Just 24 hours earlier, former Cabinet minister Milton Orkopoulos had been sentenced to 13 years’ jail for depraved s-x and drug offences involving minors. There were mounting questions about a political cover-up and the savage treatment of the whistleblower Gillian Sneddon.

Iemma, traveling in China, was informed of the Henson “angle”. Staff asked the premier to sign off on a Sydney-prepared rapid response note (RRN) describing the photographs as “offensive and disgusting”. Iemma authorised its immediate release.

Meanwhile, in the Brisbane headquarters of Bravehearts, the child assault action group, an email arrived at 12.46pm from “a member of the public” calling for action over the Henson exhibition.

Bravehearts founder and executive director Hetty Johnston told Crikey that the email and “a couple more concerned phone calls” prompted her to co-write and co-sign a letter to NSW Police Commissioner Andrew Scippione and Arts Minister Frank Sartor and fax them off. (Yes, she had their numbers).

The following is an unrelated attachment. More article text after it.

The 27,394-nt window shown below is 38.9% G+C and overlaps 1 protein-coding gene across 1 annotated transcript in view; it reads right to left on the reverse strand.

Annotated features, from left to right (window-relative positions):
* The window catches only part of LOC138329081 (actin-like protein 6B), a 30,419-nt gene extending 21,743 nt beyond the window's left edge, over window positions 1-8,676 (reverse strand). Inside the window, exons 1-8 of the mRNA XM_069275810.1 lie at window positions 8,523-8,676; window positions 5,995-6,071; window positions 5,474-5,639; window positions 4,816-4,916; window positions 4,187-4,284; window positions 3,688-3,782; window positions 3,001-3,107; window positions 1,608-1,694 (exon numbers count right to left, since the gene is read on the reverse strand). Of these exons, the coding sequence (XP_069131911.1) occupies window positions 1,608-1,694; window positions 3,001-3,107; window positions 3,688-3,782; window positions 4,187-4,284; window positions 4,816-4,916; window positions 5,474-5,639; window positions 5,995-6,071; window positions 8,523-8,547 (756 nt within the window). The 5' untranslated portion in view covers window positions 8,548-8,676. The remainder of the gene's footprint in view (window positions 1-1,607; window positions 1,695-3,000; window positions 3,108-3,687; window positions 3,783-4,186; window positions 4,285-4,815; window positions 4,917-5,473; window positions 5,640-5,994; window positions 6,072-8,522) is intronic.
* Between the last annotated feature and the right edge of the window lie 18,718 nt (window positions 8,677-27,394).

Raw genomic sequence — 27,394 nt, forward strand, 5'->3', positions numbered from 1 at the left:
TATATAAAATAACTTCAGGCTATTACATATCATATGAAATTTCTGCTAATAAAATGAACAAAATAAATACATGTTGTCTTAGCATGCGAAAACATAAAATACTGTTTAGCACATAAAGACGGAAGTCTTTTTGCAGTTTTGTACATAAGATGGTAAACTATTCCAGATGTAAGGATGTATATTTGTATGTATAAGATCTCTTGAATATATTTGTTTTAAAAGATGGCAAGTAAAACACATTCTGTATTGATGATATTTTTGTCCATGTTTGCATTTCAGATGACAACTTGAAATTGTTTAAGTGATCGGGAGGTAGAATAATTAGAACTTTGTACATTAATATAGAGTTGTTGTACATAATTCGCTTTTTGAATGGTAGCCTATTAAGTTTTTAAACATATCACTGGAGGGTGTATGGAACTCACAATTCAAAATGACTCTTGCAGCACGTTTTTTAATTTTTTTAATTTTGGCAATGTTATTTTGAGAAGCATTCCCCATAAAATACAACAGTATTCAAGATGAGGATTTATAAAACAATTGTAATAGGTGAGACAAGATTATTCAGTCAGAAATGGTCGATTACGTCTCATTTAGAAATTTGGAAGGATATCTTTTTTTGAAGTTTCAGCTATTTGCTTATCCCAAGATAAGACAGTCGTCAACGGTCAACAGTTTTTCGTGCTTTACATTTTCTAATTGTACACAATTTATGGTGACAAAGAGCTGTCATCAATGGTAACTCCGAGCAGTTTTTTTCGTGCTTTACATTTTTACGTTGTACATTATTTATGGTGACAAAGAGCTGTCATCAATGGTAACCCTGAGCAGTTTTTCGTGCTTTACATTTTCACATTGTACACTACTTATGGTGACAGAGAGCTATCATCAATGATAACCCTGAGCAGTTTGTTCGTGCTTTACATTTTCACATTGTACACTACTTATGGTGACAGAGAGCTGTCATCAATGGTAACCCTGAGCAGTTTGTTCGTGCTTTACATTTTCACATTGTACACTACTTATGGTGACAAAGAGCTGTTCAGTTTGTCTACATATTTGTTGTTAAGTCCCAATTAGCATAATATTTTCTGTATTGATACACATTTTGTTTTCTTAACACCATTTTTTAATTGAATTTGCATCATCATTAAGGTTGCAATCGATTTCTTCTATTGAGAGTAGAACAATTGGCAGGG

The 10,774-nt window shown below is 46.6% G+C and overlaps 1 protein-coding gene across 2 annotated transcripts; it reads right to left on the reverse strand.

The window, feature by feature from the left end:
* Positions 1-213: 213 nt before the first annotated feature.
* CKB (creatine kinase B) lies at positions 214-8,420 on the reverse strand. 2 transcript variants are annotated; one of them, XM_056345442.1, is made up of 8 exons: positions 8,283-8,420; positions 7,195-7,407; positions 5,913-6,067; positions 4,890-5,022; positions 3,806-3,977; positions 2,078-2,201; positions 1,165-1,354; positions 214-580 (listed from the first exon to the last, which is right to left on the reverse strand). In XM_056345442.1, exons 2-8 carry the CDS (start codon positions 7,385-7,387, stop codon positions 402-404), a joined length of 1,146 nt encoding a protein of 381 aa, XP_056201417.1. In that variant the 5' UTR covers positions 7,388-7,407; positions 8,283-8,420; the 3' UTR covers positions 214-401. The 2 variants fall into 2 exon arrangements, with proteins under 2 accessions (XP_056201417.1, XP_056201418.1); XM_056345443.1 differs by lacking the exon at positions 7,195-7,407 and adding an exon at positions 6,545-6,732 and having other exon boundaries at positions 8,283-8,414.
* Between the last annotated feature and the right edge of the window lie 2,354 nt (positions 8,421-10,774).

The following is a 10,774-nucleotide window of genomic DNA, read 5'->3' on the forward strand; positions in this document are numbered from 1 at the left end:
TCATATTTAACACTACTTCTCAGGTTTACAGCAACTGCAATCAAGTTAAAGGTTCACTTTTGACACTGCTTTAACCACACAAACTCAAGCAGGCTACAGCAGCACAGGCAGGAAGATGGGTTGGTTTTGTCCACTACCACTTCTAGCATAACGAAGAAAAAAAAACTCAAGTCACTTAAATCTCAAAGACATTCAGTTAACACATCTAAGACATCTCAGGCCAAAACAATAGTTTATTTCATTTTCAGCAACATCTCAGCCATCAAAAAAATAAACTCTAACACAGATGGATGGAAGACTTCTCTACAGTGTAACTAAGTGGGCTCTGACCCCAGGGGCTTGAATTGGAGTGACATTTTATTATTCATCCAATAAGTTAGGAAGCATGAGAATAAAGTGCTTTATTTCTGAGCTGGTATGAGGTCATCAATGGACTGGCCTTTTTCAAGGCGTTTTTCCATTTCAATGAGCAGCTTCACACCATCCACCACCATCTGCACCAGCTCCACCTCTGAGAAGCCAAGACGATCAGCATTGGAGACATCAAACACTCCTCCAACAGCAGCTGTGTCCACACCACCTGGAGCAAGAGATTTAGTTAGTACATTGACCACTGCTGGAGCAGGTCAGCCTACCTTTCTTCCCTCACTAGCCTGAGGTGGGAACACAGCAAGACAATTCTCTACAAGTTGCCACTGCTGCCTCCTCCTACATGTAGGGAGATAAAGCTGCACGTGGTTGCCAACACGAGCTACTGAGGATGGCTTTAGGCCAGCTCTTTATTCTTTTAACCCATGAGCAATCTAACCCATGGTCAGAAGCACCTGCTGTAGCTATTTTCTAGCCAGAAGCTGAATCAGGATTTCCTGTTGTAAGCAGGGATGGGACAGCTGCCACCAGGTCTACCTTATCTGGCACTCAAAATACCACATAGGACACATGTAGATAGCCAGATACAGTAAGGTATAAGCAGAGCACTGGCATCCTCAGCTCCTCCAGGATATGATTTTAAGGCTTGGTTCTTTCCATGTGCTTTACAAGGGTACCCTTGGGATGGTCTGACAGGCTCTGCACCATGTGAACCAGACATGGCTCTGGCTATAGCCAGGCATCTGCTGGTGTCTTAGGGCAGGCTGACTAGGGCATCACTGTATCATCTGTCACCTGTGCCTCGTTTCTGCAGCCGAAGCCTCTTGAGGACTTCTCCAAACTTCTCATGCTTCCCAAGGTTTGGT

Her faxes had a galvanising impact on the police and the Iemma Government which, incidentally, partially funds Bravehearts in NSW.

Rose Bay police commander Allan Siccard said that at 3.30pm the station received a report “from a concerned member of the public” about the Henson exhibition. The cops arrived just over an hour later, threatened the gallery owners and the opening was postponed.

(How different was the treatment given to Gillian Sneddon, Orkopoulos’s electorate secretary who phoned parliament in 2006 to tell them the Minister for Aboriginal Affairs was under police investigation for pedophilia. Their response was to sack her!)